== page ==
It’s a good thing we have deadlines. The night before I handed my quilt in for judging, I was still stitching the label on.
You have been following the Canada 150 block party pieces my friends & I were collecting from across Canada. It was so much fun, but I had to call it quits at 36 blocks.
You have also seen bits and pieces of the first quilt. Here is the full version. Finished.
I called this quilt My Canada because it focused on the whole country – from the map of Canada in the center, to the crest of each province and territory in the border.
There are 11 blocks in this quilt:
- top row – Winterpeg (my design), On Guard (Saskatoon) and Foothills (Cochrane)
- middle section – Canada heart (Kamloops), We Remember (North Battleford), All Around Canada (Calgary) Toque (Kamloops) and Alberta Proud (Grande Prairie)
- bottom row – Vancouver (Vancouver), Great Blue Heron (Courtney)
The blocks are a good cross section of designs typical of Canada, but most were chosen because they had 3-D design elements or used lots of fusible web which meant I could not send it out for long arm quilting. I had to tackle the quilting myself.
It has been 3 years since I quilted anything myself, and I have never quilted anything larger than a twin on my domestic sewing machine. It required a strategy. A modified Quilt As You Go (QAYG) approach. Because I didn’t want to use sashing to join quilted sections together, I decided to quilt the center first, then add a side border and quilt it before adding the other side, top and then bottom. It was not without problems, but I would do it again. It was hard to get accurate measurements for the border but much easier to quilt. Blocking was key.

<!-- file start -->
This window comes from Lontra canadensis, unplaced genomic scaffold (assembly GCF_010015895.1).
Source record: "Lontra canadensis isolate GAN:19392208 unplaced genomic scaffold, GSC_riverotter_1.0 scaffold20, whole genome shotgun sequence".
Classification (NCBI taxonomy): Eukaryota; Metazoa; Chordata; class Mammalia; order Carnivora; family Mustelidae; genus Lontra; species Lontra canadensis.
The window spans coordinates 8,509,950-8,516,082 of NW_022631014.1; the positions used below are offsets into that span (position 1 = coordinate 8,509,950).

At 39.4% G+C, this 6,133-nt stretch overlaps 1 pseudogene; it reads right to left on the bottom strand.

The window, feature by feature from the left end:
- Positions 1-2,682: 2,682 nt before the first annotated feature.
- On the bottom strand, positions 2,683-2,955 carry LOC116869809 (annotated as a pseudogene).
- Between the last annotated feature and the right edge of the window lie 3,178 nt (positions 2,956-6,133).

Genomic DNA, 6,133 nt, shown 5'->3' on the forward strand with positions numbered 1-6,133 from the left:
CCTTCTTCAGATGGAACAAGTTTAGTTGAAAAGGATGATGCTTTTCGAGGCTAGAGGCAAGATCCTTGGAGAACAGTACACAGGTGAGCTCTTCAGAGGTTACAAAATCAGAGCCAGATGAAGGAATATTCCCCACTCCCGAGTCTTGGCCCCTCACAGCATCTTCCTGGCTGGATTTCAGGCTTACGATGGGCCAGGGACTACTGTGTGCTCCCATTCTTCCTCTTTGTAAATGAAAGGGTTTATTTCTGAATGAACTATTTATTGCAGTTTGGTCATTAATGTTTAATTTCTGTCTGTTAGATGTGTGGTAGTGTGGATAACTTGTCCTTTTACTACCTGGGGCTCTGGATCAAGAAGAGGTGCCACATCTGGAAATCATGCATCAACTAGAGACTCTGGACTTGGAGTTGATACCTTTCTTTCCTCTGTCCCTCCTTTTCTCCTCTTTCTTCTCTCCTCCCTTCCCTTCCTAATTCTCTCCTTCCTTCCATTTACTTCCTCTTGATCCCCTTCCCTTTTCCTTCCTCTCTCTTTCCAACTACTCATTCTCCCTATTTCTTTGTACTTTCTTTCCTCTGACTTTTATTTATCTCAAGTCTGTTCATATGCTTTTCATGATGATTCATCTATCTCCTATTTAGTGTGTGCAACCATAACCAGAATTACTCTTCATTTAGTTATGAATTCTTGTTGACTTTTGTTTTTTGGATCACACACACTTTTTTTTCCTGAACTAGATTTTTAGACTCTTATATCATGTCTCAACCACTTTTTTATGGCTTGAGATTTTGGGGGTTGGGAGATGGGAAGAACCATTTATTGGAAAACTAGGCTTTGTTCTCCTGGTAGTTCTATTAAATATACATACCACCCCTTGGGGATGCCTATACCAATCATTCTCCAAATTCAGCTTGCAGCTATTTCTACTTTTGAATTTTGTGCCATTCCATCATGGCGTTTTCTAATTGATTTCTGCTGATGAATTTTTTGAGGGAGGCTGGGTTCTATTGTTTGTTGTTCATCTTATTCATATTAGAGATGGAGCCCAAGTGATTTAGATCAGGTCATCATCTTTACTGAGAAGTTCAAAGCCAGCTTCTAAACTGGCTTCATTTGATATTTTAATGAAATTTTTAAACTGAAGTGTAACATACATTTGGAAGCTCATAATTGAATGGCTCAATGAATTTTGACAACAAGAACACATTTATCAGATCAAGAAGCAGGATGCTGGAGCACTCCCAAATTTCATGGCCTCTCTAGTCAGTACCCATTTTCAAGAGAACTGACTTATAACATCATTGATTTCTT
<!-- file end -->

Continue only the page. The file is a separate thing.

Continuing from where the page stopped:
Let’s talk about the back for a minute. The Mountie panel was one of my first purchases, with the intent of using it on the back of this quilt. Besides that, I had 13 of each design element from the provincial panels, and it was becoming very difficult to buy any of this fabric in the local quilt stores. I wanted and needed to incorporate as much from the panels as possible without it looking ridiculous.
For placement of the elements, I used the mountie panel as a quide – Canada symbols at the top, the Canadian Crest along the bottom, and flags to the sides.
The quilting was suppose to be simple but you know how it goes. One thing always leads to another. I wanted to treat each block individually, but also wanted to unite them, so each block has some straight lines and some meandering lines. The curved lines were suppose to tie it all together, and represented the prairie wind. Add the snowflakes and you have a blizzard. Hey, I was doing this in the winter after all. It seemed appropriate then. Not so much now that it is sunny and +30 outside!
The snowflakes that were stitched into the quilting did not show up, and I was not happy with the machine stitching so I embroidered around them with a simple back stitch. It was such an improvement, that I did the same thing around the circles. Honestly, if it hadn’t been for the deadline, I would still be stitching or unstitching on that quilt.
I learned a lot on this quilt and was actually glad that I was forced to quilt it myself. It gave me the chance to be a little creative and add some interesting details – like the name & location of each block, which is permanently stitched into the block as a record of where it is from. It is not ‘in-your-face’ but obvious enough if a person looks for it. If I did it all over again, it would turn out better. But I am not going to.
Now its on to quilt #2, which includes the remaining 25 blocks…